Do blogs really do a good writer justice?


I READ A LOT OF BLOGS. I stumble across a lot of blogs in various and sundry locations on the Internet. I jump in the middle of a lot of blogs that grab my attention on Triberr. I post a lot of blogs on Caleb and Linda Pirtle.

And I’ve found some really fine authors producing some really fine blogs.

But the question gnaws at me daily.

For professional writers, for authors of published books, do your blogs really do you justice? I hate to say it. But I don’t think they do.

I know the importance associated with writing blogs. They form the backbone of all of your social media marketing. Blogs help you build your name, your brand, and the name of your books.

First, you nail the blogs firmly on your own Website. Then you tweet the blogs. You paste the blogs on Facebook.  You put the blogs on LinkedIn, on Google Plus, on Amazon, on Good Reads, on any other site floating in cyberspace that has an open door for blogs. You even write guest blogs every chance you get.

Let readers find you. Let readers discover your name. Let readers know that you have the talent to become a force in the indie world of digital publishing.

But there’s the rub.

The blogs I read are well written. They are informative. They are educational. They are inspirational. They provide the writer with a forum and a soapbox to rant and rave any time he or she feels like it.

But most blogs are written with a very informal, light-hearted tone that you would probably use sitting across a table at Starbacks while downing a cup of cappuccino. It’s good one-sided conversation, but that’s about all.

I then went and purchased some of the eBooks produced by the bloggers I read, and I was overwhelmed, shocked, stunned, and amazed. The novels of every genre from mystery and romance to fantasy and science fiction, delivered powerhouse writing with strong, elegant language, dialogue that fairly crackled, plots that could tear your heart out, characters that lingered long in my mind after the final word had been written. Books have voice and style and mood. Books are the works of real authors, real writers of literature. But if all I ever read were their blogs, I would never know how good they really are.

I think authors are shortchanging themselves. Too often, they are merely throwing out words to make a point. They should be hammering out those words with a literary quality. A blog should be as thoughtfully and carefully written as a scene in a novel.

Here are some ideas.

  • Maybe you should occasionally blog by writing a short story that captures mood and characters and dialogue.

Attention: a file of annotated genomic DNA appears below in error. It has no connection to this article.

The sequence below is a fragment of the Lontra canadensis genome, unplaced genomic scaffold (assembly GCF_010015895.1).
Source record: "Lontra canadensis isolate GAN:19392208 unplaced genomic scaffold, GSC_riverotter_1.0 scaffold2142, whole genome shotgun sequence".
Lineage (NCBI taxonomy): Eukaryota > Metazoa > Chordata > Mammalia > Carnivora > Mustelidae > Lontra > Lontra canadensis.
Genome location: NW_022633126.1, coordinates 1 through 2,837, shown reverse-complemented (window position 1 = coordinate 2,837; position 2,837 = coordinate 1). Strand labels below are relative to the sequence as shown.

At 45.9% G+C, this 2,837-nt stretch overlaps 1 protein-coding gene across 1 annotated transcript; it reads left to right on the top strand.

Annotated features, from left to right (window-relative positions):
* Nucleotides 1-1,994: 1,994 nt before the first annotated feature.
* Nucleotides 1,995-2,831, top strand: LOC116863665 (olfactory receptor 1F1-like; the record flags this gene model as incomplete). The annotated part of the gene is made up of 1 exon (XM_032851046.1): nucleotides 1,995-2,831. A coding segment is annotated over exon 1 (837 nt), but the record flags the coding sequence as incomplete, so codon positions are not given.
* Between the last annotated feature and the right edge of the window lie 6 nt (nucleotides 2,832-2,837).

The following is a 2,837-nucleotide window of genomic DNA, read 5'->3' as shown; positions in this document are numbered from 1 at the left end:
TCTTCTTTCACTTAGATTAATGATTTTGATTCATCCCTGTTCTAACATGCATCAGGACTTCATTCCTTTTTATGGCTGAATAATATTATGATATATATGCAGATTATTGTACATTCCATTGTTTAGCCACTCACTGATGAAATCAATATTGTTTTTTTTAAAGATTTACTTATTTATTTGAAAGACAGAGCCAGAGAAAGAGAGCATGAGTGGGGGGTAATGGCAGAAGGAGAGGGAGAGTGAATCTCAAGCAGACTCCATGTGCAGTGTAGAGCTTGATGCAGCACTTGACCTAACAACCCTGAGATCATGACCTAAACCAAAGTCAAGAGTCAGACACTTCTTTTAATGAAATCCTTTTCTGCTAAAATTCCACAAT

• You might develop a character sketch of someone in your novel. Make the person so intriguing so interesting, so flawed that a reader immediately wants to buy the book just to find out what happens to the character. I even wrote a series of blogs about various characters auditioning for my last novel.
  • Create a human interest article about someone in your town, your neighborhood, your life, and evoke a reader’s emotions. Make the readers laugh or cry or scare the hell out of them, but let them know that you are an illusionist when it comes to arranging words together to form exciting and memorable prose.
  • It might be good to sometimes build a blog around an excerpt from your novel. Give the reader a taste of the story in your own personal style and voice. If it’s as good as you think it is, as good as I think it is, a reader will give you and your novel a shot.

Your blogs are the first impression you make with readers. It is your once-in-a-lifetime chance for them to discover and remember your name. However, it is vital to make sure that the readers forever associate your name with an unforgettable writing style that separates the everyday blogger from the professional author.

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  • Jenny McCutcheon

    Stellar blog. Thanks. You are full of inspiration. Is Jerusalem a helpful partner for this?

    • Caleb Pirtle

      Jerusalem certainly doesn’t hurt any.

  • Darlene Jones

    Awesome blog with excellent advice.

    • Caleb Pirtle

      Thanks, Darlene.

  • Christina Carson

    Bang on. To me, that’s why the notion of constant blogging is not good advice where writers are concerned. Anything a writer writes speaks to who they are as a writer. A good blog takes time to craft, and it showcases us only when we truly have something to say and say it well. I like your suggestions, Caleb. Thanks for those.

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